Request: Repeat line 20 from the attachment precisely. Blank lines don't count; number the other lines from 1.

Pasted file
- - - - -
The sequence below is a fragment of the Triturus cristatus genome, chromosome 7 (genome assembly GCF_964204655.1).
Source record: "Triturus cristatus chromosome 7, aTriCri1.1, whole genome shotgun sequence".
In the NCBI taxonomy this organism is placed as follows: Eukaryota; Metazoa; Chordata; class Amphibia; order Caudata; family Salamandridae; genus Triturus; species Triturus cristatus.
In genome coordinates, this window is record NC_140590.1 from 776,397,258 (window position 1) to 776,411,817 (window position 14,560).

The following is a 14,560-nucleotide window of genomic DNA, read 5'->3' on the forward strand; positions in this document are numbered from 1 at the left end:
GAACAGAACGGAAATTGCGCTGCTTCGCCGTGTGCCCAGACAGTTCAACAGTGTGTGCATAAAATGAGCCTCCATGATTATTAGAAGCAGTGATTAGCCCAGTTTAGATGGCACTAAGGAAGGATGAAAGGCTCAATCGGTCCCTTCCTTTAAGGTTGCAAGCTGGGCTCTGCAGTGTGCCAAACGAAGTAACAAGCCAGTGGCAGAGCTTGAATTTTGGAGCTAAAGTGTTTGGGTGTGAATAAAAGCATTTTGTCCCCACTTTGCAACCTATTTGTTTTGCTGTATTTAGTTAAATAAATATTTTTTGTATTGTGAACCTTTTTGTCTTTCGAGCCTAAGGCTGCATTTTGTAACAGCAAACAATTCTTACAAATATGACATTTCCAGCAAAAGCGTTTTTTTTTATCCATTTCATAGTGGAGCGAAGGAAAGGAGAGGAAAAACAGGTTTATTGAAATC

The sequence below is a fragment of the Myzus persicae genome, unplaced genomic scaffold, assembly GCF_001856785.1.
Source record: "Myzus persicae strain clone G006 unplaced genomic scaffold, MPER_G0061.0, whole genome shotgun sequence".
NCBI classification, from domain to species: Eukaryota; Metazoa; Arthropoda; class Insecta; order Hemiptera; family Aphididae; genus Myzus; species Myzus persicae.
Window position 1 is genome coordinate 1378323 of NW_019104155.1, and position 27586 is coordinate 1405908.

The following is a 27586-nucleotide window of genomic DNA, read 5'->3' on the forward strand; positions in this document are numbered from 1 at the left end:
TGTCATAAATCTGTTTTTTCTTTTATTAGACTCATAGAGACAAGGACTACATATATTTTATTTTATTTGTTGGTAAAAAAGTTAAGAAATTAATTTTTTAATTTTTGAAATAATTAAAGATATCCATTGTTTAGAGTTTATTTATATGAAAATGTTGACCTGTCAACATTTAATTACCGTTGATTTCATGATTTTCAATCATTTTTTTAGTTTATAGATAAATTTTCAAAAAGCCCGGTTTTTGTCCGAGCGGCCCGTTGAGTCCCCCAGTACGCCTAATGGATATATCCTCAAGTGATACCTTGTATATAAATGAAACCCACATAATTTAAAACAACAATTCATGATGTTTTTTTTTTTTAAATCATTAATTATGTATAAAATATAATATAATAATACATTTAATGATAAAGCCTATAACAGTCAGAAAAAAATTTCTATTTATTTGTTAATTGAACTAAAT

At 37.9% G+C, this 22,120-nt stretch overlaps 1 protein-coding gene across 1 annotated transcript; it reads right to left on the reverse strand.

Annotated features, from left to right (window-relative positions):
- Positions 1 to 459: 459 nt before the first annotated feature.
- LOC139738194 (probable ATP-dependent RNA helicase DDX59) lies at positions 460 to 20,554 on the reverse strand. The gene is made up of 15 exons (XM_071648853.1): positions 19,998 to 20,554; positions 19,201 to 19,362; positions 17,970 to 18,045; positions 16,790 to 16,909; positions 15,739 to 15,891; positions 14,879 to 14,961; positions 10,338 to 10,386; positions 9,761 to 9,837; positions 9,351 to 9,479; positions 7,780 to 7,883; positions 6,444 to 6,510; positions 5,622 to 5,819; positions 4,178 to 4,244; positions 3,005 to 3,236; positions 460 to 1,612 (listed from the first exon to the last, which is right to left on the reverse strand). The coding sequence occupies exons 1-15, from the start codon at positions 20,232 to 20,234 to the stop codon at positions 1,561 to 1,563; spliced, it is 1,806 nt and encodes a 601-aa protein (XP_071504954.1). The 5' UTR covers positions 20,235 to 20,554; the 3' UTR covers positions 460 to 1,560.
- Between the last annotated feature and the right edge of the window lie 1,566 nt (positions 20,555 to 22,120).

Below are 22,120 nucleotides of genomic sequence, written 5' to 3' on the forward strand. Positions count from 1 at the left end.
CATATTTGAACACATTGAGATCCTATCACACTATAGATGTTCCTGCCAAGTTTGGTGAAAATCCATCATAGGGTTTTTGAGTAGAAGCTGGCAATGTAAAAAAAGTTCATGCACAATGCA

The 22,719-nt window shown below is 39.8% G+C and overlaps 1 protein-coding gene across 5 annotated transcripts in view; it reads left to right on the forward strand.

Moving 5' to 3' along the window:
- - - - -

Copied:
The 22,719-nt window shown below is 39.8% G+C and overlaps 1 protein-coding gene across 5 annotated transcripts in view; it reads left to right on the forward strand.